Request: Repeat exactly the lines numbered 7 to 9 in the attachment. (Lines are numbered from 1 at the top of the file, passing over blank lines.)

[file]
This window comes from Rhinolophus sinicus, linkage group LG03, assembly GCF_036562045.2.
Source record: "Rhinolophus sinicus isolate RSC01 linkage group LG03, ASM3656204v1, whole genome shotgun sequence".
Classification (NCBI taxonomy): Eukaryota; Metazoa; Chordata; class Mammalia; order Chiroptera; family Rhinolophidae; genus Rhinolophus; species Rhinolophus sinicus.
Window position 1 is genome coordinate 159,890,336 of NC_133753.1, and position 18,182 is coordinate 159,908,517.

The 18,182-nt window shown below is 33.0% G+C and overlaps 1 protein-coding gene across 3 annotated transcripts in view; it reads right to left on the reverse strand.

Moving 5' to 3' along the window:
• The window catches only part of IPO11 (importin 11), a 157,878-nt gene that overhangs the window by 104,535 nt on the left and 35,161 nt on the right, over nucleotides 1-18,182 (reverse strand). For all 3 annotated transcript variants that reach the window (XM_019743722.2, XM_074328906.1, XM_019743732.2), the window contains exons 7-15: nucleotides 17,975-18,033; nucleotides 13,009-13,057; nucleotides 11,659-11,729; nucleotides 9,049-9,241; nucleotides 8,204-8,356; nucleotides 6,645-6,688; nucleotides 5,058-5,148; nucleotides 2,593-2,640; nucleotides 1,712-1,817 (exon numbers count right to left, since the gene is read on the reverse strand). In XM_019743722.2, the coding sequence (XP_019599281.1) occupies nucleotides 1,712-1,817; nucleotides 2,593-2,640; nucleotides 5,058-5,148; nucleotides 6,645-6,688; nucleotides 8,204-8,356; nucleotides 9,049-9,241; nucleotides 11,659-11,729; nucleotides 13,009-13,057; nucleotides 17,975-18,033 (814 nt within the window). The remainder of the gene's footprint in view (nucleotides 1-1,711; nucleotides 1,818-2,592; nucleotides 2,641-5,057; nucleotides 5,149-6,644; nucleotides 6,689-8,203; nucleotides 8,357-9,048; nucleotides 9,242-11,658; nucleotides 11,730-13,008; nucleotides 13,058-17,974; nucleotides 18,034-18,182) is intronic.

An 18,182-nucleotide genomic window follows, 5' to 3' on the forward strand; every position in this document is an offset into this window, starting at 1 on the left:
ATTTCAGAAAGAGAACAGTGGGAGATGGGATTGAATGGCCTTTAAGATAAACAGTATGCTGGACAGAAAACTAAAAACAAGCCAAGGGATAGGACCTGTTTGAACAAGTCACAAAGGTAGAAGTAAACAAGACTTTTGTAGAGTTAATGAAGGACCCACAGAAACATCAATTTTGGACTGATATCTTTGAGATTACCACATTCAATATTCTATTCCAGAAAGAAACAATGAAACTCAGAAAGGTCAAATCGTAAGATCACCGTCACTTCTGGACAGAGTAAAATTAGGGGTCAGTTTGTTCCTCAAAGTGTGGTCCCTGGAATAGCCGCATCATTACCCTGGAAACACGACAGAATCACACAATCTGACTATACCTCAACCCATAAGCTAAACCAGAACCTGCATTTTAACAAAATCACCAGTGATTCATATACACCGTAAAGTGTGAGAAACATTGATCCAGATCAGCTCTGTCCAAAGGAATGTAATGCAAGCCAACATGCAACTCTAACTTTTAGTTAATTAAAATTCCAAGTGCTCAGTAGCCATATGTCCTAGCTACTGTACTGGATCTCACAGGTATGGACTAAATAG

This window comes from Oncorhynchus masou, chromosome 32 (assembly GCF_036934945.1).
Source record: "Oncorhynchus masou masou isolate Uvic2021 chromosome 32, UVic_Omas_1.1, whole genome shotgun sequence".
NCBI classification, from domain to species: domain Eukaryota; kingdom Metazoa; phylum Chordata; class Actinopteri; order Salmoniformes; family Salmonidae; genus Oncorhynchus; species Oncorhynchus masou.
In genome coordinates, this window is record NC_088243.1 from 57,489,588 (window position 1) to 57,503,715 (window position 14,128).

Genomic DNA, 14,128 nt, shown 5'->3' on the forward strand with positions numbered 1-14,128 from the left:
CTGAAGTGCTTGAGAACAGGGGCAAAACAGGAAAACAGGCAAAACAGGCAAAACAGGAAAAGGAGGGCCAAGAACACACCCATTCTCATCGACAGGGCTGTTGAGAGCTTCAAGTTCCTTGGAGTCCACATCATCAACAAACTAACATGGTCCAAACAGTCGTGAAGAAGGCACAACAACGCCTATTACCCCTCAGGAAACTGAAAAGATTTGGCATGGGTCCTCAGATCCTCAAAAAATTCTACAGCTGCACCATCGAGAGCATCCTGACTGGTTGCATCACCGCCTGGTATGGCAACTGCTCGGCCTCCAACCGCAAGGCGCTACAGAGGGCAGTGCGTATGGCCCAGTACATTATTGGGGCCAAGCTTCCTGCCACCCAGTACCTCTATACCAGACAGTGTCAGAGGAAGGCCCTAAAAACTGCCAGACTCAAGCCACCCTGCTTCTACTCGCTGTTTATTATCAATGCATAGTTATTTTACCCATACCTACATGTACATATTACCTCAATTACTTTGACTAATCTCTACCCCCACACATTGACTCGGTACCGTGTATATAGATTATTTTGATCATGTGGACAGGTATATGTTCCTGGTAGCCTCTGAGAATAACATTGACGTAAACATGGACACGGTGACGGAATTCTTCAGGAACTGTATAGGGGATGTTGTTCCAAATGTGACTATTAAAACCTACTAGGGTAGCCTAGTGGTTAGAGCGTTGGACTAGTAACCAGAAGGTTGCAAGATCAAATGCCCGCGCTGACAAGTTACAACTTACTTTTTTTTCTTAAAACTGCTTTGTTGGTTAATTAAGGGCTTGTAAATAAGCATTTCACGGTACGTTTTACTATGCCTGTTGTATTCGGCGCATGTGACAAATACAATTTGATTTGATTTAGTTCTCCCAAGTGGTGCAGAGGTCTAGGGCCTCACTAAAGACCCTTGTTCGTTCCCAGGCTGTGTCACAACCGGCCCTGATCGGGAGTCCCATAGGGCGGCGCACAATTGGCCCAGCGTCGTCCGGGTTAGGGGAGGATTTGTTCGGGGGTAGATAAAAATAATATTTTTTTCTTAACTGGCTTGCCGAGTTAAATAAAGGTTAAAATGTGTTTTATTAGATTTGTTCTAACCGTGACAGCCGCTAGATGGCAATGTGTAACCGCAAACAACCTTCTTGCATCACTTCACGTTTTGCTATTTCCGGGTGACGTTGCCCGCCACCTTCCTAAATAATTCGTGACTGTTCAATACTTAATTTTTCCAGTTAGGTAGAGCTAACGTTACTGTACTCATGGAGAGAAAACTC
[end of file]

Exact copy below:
• The window catches only part of IPO11 (importin 11), a 157,878-nt gene that overhangs the window by 104,535 nt on the left and 35,161 nt on the right, over nucleotides 1-18,182 (reverse strand). For all 3 annotated transcript variants that reach the window (XM_019743722.2, XM_074328906.1, XM_019743732.2), the window contains exons 7-15: nucleotides 17,975-18,033; nucleotides 13,009-13,057; nucleotides 11,659-11,729; nucleotides 9,049-9,241; nucleotides 8,204-8,356; nucleotides 6,645-6,688; nucleotides 5,058-5,148; nucleotides 2,593-2,640; nucleotides 1,712-1,817 (exon numbers count right to left, since the gene is read on the reverse strand). In XM_019743722.2, the coding sequence (XP_019599281.1) occupies nucleotides 1,712-1,817; nucleotides 2,593-2,640; nucleotides 5,058-5,148; nucleotides 6,645-6,688; nucleotides 8,204-8,356; nucleotides 9,049-9,241; nucleotides 11,659-11,729; nucleotides 13,009-13,057; nucleotides 17,975-18,033 (814 nt within the window). The remainder of the gene's footprint in view (nucleotides 1-1,711; nucleotides 1,818-2,592; nucleotides 2,641-5,057; nucleotides 5,149-6,644; nucleotides 6,689-8,203; nucleotides 8,357-9,048; nucleotides 9,242-11,658; nucleotides 11,730-13,008; nucleotides 13,058-17,974; nucleotides 18,034-18,182) is intronic.

An 18,182-nucleotide genomic window follows, 5' to 3' on the forward strand; every position in this document is an offset into this window, starting at 1 on the left:
ATTTCAGAAAGAGAACAGTGGGAGATGGGATTGAATGGCCTTTAAGATAAACAGTATGCTGGACAGAAAACTAAAAACAAGCCAAGGGATAGGACCTGTTTGAACAAGTCACAAAGGTAGAAGTAAACAAGACTTTTGTAGAGTTAATGAAGGACCCACAGAAACATCAATTTTGGACTGATATCTTTGAGATTACCACATTCAATATTCTATTCCAGAAAGAAACAATGAAACTCAGAAAGGTCAAATCGTAAGATCACCGTCACTTCTGGACAGAGTAAAATTAGGGGTCAGTTTGTTCCTCAAAGTGTGGTCCCTGGAATAGCCGCATCATTACCCTGGAAACACGACAGAATCACACAATCTGACTATACCTCAACCCATAAGCTAAACCAGAACCTGCATTTTAACAAAATCACCAGTGATTCATATACACCGTAAAGTGTGAGAAACATTGATCCAGATCAGCTCTGTCCAAAGGAATGTAATGCAAGCCAACATGCAACTCTAACTTTTAGTTAATTAAAATTCCAAGTGCTCAGTAGCCATATGTCCTAGCTACTGTACTGGATCTCACAGGTATGGACTAAATAG